I did the same thing the last few years, but until I took the PDC, and learned the difference between aerobic and anaerobic, it took 6 months before I could use it. Then it wasn't as good either. Here is the one from last spring: https://www.youtube.com/watch?v=1JaEsq6rXGg
     
  9. songbird

    songbird Senior Member

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    Occupation:
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    -15C-35C, 10cm rain/mo, clay, full sun, K-G Dfa=x=Dfb
    no, i could not link it up myself, ;) that is why i asked in words for a description, videos do me little good here, pictures often take quite some time to get through too. if you are not willing to write descriptions then ignore my questions as that is fine with me.
     
  10. Rick Larson

    Rick Larson Junior Member

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    Me no ignore you songbird, me needs to learn what your questions mean. So,if you were instead typing, "I saw another link about how you keep kitchen scraps but can't play the video. Can you please give me a description"? I would reply, "Why certianly! All winter long I have been dumping kitchen scraps into an empty barrell located outside in freezing temperatures on the shade side of my shed (so it doesn't unthaw in the sun). Then put a cover over it to keep the critters out. Come spring, when green material is in short supply, I will use the kitchen scraps in place of (green material) for the first of the year aerobic Berkely-styled compost heap, as taught in the online PDC I took starring Geoff Lawton (name drop)".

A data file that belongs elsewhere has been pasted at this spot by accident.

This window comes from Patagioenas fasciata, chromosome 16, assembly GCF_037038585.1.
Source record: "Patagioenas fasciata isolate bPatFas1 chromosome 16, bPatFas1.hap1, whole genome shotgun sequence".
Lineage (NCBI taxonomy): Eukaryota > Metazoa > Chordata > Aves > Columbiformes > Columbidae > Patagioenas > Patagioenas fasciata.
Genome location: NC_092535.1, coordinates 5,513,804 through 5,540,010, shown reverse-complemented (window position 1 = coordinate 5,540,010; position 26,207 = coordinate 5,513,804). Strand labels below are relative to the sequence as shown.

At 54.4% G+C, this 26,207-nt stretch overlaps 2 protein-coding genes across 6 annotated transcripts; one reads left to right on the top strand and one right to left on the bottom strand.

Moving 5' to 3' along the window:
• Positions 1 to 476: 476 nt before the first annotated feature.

And the music they played in the intros was hardly anything to notice, certianly not Beny Hill like (reference kimbo), but of what little there was, it was more like Star Wars, and we were being inititiated into the rebel force.

    There got two birds with one stone with this post.:)
     
  11. songbird

    songbird Senior Member

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    me says thank you! :)

    it may be easy to put stuff in a barrel to freeze it, but it sounds like work later when you gotta deal with that barrel. dice it up and dry it, simple and stores as is with no further bother, when it is dry, the worms will love it when they have it fed to them and it gets rehydrated, keeping a bucket or two of worms inside gives you dirt and worms to play with all winter. :) it's more fun than watching tv. even Benny Hill.

    i'm beginning to think that composting is overrated...
     
  12. Rick Larson

    Rick Larson Junior Member

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    Yeah, there might be better ways, depends on circumstances I guess. But the way Geoff taught it I don't have to dry or even chop it up. The bacteria will do all that work for me. Matter-of-fact, I have already tested this and it works to perfection. I even put whole green stinging nettles and goldenrod stems, leaves roots and all, in without chopping. Sure the first turn was a hassle, but after that the bacteria either had softened the stems sufficiently, or had already digested them.

    Now. What I was most surprised about is how the bacteria growing in this method of composting even ate bloody meat and bones. That would not have happened in the old way I used to make compost...